When I was very young, perhaps four or five, I remember my dad waking me before the sun was even up. He scooped me in his arms, blankets and all, and carried me to our family van. Strapping on my seatbelt, I settled in and rubbed my groggy eyes. My brothers and sister scrambled in after me.
My mother said a prayer before we began, and then we were on our way.
This wasn’t an unusual occurrence. At least three times a year, for as long as I can remember, my family would pack up the van and head out on our next road trip.
Most of the time, it was either to visit my grandparents and dad’s side of the family in Pennsylvania, who live about a 12 hour drive away; or to vacation in Florida where my parent’s own a timeshare, which is about a 17 hour drive.
Needless to say, long road trips don’t really phase me.
In fact, road trips are good for my heart. Back out onto the road, with nothing planned for the next day except to get passed the next exit. I would always bring stacks of books with me and plenty of crayons to color with in my coloring books to keep me busy. My brothers would bring DVDs so they could watch on my dad’s laptop and my sister was content with just her music. But the best part is not having to do anything.
Of course, there were also some rougher memories as well. I can’t tell you how many times my father threatened to “pull this car over!” and how many times he followed through. Or how many times one of my brothers were grounded for teasing me, or how many times I cried as a result of their teasing.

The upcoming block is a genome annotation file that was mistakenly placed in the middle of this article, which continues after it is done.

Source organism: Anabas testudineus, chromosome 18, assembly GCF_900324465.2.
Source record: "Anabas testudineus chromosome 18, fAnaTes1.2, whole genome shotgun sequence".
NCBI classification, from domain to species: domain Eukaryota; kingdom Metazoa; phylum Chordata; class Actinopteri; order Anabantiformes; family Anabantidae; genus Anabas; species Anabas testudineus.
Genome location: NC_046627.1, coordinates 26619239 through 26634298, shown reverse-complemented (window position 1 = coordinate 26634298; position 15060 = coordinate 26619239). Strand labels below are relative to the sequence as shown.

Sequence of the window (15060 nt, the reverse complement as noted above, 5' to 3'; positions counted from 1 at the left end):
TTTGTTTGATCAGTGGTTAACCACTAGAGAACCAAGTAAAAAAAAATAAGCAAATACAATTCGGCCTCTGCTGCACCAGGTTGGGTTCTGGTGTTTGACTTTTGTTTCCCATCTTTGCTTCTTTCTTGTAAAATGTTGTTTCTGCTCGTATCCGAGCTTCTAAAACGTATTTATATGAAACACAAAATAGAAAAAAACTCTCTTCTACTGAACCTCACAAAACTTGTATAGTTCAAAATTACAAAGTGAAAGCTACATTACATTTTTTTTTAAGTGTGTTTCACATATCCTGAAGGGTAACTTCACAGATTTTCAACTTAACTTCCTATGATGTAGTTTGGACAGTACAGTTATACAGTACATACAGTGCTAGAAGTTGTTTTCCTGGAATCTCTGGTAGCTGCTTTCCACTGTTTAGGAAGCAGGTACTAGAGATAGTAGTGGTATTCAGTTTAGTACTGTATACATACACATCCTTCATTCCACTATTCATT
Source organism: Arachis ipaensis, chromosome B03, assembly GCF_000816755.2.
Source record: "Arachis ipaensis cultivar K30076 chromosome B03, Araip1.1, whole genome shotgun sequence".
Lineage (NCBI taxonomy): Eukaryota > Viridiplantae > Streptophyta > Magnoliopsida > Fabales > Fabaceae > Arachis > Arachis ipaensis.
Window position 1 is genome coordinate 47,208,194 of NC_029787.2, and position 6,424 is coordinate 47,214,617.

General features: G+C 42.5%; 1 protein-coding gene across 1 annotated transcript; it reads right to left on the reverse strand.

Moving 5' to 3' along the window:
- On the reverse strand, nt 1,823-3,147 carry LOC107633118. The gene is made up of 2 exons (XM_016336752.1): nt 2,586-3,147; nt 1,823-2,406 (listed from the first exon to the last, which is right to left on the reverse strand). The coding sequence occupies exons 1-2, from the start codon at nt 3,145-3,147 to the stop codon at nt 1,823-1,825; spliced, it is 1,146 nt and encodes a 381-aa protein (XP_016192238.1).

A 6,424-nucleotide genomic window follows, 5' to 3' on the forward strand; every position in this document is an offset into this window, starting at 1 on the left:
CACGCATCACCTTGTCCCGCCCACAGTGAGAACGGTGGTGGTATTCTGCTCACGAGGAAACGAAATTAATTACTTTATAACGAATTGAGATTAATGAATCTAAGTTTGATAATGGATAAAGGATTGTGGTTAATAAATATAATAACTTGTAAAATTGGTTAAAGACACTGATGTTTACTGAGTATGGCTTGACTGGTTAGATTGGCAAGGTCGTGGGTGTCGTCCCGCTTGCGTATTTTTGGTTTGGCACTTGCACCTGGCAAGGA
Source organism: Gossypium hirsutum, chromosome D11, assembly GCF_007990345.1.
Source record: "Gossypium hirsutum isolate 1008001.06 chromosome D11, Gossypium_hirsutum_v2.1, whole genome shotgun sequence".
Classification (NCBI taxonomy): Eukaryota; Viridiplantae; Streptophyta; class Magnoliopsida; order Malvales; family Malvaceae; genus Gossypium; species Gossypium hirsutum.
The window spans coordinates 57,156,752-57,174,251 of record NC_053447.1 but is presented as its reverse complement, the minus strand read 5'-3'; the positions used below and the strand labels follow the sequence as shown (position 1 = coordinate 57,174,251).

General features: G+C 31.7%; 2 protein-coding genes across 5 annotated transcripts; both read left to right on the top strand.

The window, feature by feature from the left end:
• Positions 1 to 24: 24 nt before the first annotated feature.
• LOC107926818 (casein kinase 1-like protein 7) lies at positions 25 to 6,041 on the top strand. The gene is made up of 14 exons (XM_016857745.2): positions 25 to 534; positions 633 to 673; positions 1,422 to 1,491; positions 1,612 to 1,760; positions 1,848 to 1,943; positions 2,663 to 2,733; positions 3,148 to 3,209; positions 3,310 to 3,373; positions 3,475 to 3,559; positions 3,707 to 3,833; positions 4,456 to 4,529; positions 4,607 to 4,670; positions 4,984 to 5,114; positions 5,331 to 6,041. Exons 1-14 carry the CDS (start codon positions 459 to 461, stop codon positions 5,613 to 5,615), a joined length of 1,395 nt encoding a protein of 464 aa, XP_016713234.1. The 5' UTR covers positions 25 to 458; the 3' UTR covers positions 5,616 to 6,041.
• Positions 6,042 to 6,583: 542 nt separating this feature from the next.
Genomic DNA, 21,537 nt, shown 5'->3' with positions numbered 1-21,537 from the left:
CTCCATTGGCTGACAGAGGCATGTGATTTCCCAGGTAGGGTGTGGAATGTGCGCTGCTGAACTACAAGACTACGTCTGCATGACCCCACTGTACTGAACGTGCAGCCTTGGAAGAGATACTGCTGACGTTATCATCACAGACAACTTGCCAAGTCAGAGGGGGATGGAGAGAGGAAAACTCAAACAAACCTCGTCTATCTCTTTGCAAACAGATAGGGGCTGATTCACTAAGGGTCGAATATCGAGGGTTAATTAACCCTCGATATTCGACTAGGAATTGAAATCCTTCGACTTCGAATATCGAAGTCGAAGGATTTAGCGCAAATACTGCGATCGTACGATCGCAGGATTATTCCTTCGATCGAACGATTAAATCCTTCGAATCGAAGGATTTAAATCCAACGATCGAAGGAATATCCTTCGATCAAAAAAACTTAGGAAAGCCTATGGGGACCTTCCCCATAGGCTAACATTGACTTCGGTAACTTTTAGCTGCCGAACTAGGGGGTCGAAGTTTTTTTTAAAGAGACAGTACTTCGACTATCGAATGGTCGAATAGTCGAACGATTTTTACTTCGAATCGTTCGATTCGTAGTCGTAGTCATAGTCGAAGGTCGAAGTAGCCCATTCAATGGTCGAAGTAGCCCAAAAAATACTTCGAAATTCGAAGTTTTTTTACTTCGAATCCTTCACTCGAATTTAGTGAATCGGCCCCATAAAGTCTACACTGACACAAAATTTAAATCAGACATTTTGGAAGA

There was one particularly bad trip to my grandparent’s house one year during Christmastime. It had snowed so much (I think at least a foot, but probably more) that almost all of the exits were closed. My parents were tired and it was near 10 p.m. but we hadn’t eaten dinner yet due to the snow. There had been so much traffic that we watched all three Lord of the Rings movies – extended editions, mind you – just in the state of Ohio.
Note: Ohio does not normally take 12 hours to drive through.
We finally found an open exit and my dad pulled off. We turned into the first restaurant and just as my mom walked up to the door, the manager changed to sign from open to closed. My mother was furious and we were all crabby, but we finally managed to find an open Steak ‘n Shake. My two brothers were constantly teasing and picking on me as we ordered and waited for our food. I remember that I ordered chicken fingers and fries. My brother said one more mean comment and I snapped; I took a chunk of my chicken tender, dipped it in ketchup, and then shoved it in my brother’s face and smeared it all over.
In my head, I didn’t expect him to retaliate so fast.
He was shoving his food in my face as well and my mother was screaming at us both. My other brother was cackling in glee, while my dad and sister were oblivious to the whole debacle, absorbed in their own conversation at the other end of the table.
We both were grounded.
But even these memories we laugh about now. (I still take the stance that my brother deserved it.)
On Friday night, just like the old days, my family prepared for a road trip. There are some differences today. My parents no longer own a purple van so we took two separate cars instead. My eldest brother didn’t join us for this trip, but our family expanded last year, so Andrew was joining us for the first time.
Despite all of these differences, some things never change. Vacation in the Gray family remains the same: Daytona Beach, Florida.